Wednesday, March 17

Paula and Steve: Today was one of the days we looked forward to since first deciding to go to Asia. It required a little persistence and effort but we finally "conquered" the Great Wall of China. The morning was clear, crisp and windy, so we piled on all the clothing we could and headed off.

When our guide picked us up at the hotel, he informed us that he heard on the news last night that construction at the Huanghua section of the wall, where we had specifically wanted to go, was starting today and therefore might be closed. What bad luck… Then we started to wonder. Yesterday he questioned us about why we wanted to go to this part of the wall at all. Didn't we want to go to Badaling, we had been asked, which has been restored, is easier to get to and climb, and has facilities available for tourists? Not sure exactly what was going on, we told our guide that we'd like to take our chances and still try to see the Huanghua section. What a good decision this turned out be…

As we headed north from Beijing, we began to see the Yan Mountains in the distance and found ourselves driving through villages, date trees, and farmland. Most of the villages appeared deserted - our guide said that most of the people were out working in their fields, but we didn't see much evidence of that. Soon we were driving up through the mountains on a windy road with great views that stretched for miles in today's clear air. We had no idea that this drive would be so scenic - this was a very pleasant surprise.

The Great Wall of China stretches over 1,500 miles from the east coast of China to the Gobi Desert. The original wall was begun during the Qin dynasty in 221 BC. Once separate walls around seven kingdoms, they were eventually connected to protect against nomadic invaders from Mongolia. Our guide told us that over a million workers constructed the wall including prisoners, criminals and soldiers. The Huanghua section of the wall that we decided to visit today was added later by the Ming dynasty, making it about 600 years old. This area of the wall is 25-feet high and generally 8-10 feet wide (at the top), and includes several sturdy beacon towers of brick construction. The wall never turned into an effective defensive structure - it was too easy for invading forces to destroy or climb over, and there were too many gaps in the wall. It did however turn into a useful way to move soldiers and equipment across the mountains. Various emperors wrote that their defenses relied mainly on the courage of their soldiers, and not on the wall.

The condition of the wall varies and has crumbled along many sections. But in some stretches people can still trek for several days. In Badaling (70 km north-west of Beijing), a small section of the wall has been totally reconstructed for tourists and apparently other mountain villages and farmers are trying to develop their own areas of the wall in an attempt to "relieve poverty" and impress the party elite. Huanghua is clearly one of those areas - we saw a large hotel (pictured here on the left) that has been built here but not yet opened. Our guide told us that there are plans to possibly rebuild this section of the wall and make it more accessible for tourists, but this has not yet happened. This Unesco World Heritage Site is often called the world's largest outdoor museum and because of its size, is difficult to protect. In most areas, there are currently no laws or attempts to manage the site by the government.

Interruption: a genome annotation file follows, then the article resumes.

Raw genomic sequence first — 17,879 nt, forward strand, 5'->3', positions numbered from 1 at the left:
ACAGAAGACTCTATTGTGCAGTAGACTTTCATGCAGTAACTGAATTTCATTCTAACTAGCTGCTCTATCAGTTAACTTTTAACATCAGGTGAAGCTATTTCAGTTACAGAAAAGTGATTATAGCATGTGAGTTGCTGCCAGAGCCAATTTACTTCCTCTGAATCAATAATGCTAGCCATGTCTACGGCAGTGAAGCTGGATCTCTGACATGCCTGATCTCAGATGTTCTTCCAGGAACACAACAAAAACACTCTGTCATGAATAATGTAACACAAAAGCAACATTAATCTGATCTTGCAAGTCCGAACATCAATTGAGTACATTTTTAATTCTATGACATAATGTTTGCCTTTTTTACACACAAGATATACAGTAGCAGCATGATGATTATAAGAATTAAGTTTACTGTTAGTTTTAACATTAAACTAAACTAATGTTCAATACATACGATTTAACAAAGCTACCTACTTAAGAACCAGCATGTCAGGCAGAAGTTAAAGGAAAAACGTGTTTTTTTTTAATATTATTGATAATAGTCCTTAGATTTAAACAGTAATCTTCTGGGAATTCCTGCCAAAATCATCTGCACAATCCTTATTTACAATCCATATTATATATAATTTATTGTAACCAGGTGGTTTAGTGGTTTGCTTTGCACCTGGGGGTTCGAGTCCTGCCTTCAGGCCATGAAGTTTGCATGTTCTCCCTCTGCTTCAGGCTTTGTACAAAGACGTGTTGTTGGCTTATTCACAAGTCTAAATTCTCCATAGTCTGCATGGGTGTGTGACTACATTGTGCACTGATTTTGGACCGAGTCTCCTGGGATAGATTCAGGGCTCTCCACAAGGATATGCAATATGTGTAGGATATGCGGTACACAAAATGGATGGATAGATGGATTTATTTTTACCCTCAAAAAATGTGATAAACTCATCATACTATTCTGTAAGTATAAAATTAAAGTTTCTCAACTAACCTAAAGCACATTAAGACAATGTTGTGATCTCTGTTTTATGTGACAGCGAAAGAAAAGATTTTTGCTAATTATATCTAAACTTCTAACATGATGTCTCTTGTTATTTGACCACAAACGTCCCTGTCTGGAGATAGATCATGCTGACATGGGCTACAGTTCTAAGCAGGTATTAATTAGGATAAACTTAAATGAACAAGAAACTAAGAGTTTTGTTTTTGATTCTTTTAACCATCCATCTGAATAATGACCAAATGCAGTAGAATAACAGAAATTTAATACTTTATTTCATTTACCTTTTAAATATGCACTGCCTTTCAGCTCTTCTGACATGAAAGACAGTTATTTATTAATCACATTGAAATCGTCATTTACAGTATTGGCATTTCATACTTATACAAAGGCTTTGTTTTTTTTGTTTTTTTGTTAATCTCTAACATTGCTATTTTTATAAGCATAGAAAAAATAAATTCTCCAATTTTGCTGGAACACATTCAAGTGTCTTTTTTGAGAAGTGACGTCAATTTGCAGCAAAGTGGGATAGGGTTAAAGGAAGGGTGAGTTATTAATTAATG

After just over an hour of driving, we got our first glimpse of the wall snaking its way across mountain ridges in the distance. Spectacular! We never expected the wall to wind up and down mountains this way - the sections we first saw traversed along extremely steep inclines. This gave us an immediate appreciation for how hard an undertaking its construction must have been.

We arrived at the Huanghua area, which was really no more than a few local farmers selling souvenirs and nuts in front of a path that led over a dam and up toward the wall. A sign had been painted on the rocks saying "This part of the wall has not been restored - no clambering allowed." Uh-oh. Our guide told us to stay put while he spoke with the people (again, these were local farmers - certainly not officials associated with the wall or its preservation). In less than a minute he returned saying that he had negotiated a "special arrangement" for us. For 30 Yuan per person (that's about $4), we would be allowed to pass. We were beginning to see how things work here!

Our guide told us that in the eight years he's been guiding people, he's only been to this part of the wall once - and that was with his own friends! He again asked us how we heard about this, and we told him of the local friend-of-a-friend (Sarah, who we would meet later this evening) who had told us that this was the absolute best way to experience the wall.

We began our walk, climbing up the side of a small hill while fighting the cold wind that had greeted us. Clearly, our guide was not enjoying himself. He almost froze in shock as we crossed over the dam (it was easily a 6-foot wide passage, but he seemed very scared of heights), and then quickly began tiring as our climb started. In less than five minutes, we reached another local farmer who told our guide that there would be a further fee required for our passing. She explained that her family had personally constructed the metal ladder that led up to the wall, and for that we needed to pay. Our guide turned to us and said that he'd negotiate things with her, and that we should go ahead - a very good excuse for him not to join us any further! His expectation was clearly that we wouldn't last long on the walk. We quickly agreed with his suggestion and climbed up the metal ladder to reach the top of the wall.

Our first steps on top of the wall were extremely exciting and memorable. We were all alone (no other visitors anywhere in sight!) with fantastic sections of the wall extending in both directions. We could see the wall winding up and down mountains, finally disappearing far in the distance. It was absolutely spectacular!

The beauty of the Huanghua section of the wall is that it has never been restored. It was built 600 years ago, and the bricks and the "cement" (that we later learned was made from mixtures of rice and soil) are all original. There is a path, often steep, that traverses along the top of the wall and through the watchtowers that were built at equal intervals. As we walked, we marveled at the massive height and length of the wall, and tried to imagine what it had been like to build. We later learned that each inch of the wall represented a full day's work for a single laborer.

The beauty of our experience today is that we were absolutely alone on the wall (except for two more local farmers that we'll describe in a moment). It was just us and the fantastic scenery that extended in all directions. As we climbed, the views just kept getting better, and we finally reached a watchtower from where we had a wonderful perspective on how the wall weaves its way through a long stretch of mountains and valleys.